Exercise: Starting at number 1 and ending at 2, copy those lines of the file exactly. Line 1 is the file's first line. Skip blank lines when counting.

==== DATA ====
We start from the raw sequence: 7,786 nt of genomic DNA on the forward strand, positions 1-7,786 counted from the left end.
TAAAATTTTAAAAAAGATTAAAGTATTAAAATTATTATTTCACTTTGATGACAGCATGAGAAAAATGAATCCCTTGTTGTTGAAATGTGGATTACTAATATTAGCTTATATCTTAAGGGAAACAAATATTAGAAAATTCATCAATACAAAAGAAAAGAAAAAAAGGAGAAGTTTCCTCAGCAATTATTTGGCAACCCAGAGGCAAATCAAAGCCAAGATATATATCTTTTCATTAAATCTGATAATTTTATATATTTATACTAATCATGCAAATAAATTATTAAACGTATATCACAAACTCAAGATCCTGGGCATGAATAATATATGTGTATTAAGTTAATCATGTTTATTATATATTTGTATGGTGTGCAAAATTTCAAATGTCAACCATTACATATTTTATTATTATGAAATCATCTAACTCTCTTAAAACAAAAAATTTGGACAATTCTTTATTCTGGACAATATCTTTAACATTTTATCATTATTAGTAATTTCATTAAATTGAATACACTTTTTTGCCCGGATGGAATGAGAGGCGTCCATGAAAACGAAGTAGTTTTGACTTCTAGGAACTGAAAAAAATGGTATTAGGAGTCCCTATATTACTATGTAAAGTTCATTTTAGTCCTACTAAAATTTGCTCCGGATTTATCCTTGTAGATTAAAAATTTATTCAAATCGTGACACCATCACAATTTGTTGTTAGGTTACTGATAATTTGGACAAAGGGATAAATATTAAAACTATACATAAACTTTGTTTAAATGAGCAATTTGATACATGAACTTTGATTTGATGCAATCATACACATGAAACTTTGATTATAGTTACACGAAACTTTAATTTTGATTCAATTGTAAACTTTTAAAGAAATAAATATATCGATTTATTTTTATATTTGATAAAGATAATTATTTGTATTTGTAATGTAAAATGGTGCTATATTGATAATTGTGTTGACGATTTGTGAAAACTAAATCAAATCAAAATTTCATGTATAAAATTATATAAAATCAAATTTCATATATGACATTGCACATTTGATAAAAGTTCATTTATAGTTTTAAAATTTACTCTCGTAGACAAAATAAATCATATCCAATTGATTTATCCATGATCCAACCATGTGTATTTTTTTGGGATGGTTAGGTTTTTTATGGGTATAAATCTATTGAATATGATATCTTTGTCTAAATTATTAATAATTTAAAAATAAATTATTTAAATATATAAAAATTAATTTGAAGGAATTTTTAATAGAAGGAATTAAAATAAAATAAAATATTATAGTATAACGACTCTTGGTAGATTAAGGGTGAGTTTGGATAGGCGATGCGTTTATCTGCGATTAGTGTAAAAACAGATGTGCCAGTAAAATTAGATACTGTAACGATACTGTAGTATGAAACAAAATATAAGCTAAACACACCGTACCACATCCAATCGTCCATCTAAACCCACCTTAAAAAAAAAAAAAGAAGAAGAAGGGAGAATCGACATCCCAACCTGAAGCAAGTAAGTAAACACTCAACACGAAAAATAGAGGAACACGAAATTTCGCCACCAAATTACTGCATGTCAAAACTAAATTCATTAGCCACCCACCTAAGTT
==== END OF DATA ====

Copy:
We start from the raw sequence: 7,786 nt of genomic DNA on the forward strand, positions 1-7,786 counted from the left end.
TAAAATTTTAAAAAAGATTAAAGTATTAAAATTATTATTTCACTTTGATGACAGCATGAGAAAAATGAATCCCTTGTTGTTGAAATGTGGATTACTAATATTAGCTTATATCTTAAGGGAAACAAATATTAGAAAATTCATCAATACAAAAGAAAAGAAAAAAAGGAGAAGTTTCCTCAGCAATTATTTGGCAACCCAGAGGCAAATCAAAGCCAAGATATATATCTTTTCATTAAATCTGATAATTTTATATATTTATACTAATCATGCAAATAAATTATTAAACGTATATCACAAACTCAAGATCCTGGGCATGAATAATATATGTGTATTAAGTTAATCATGTTTATTATATATTTGTATGGTGTGCAAAATTTCAAATGTCAACCATTACATATTTTATTATTATGAAATCATCTAACTCTCTTAAAACAAAAAATTTGGACAATTCTTTATTCTGGACAATATCTTTAACATTTTATCATTATTAGTAATTTCATTAAATTGAATACACTTTTTTGCCCGGATGGAATGAGAGGCGTCCATGAAAACGAAGTAGTTTTGACTTCTAGGAACTGAAAAAAATGGTATTAGGAGTCCCTATATTACTATGTAAAGTTCATTTTAGTCCTACTAAAATTTGCTCCGGATTTATCCTTGTAGATTAAAAATTTATTCAAATCGTGACACCATCACAATTTGTTGTTAGGTTACTGATAATTTGGACAAAGGGATAAATATTAAAACTATACATAAACTTTGTTTAAATGAGCAATTTGATACATGAACTTTGATTTGATGCAATCATACACATGAAACTTTGATTATAGTTACACGAAACTTTAATTTTGATTCAATTGTAAACTTTTAAAGAAATAAATATATCGATTTATTTTTATATTTGATAAAGATAATTATTTGTATTTGTAATGTAAAATGGTGCTATATTGATAATTGTGTTGACGATTTGTGAAAACTAAATCAAATCAAAATTTCATGTATAAAATTATATAAAATCAAATTTCATATATGACATTGCACATTTGATAAAAGTTCATTTATAGTTTTAAAATTTACTCTCGTAGACAAAATAAATCATATCCAATTGATTTATCCATGATCCAACCATGTGTATTTTTTTGGGATGGTTAGGTTTTTTATGGGTATAAATCTATTGAATATGATATCTTTGTCTAAATTATTAATAATTTAAAAATAAATTATTTAAATATATAAAAATTAATTTGAAGGAATTTTTAATAGAAGGAATTAAAATAAAATAAAATATTATAGTATAACGACTCTTGGTAGATTAAGGGTGAGTTTGGATAGGCGATGCGTTTATCTGCGATTAGTGTAAAAACAGATGTGCCAGTAAAATTAGATACTGTAACGATACTGTAGTATGAAACAAAATATAAGCTAAACACACCGTACCACATCCAATCGTCCATCTAAACCCACCTTAAAAAAAAAAAAAGAAGAAGAAGGGAGAATCGACATCCCAACCTGAAGCAAGTAAGTAAACACTCAACACGAAAAATAGAGGAACACGAAATTTCGCCACCAAATTACTGCATGTCAAAACTAAATTCATTAGCCACCCACCTAAGTT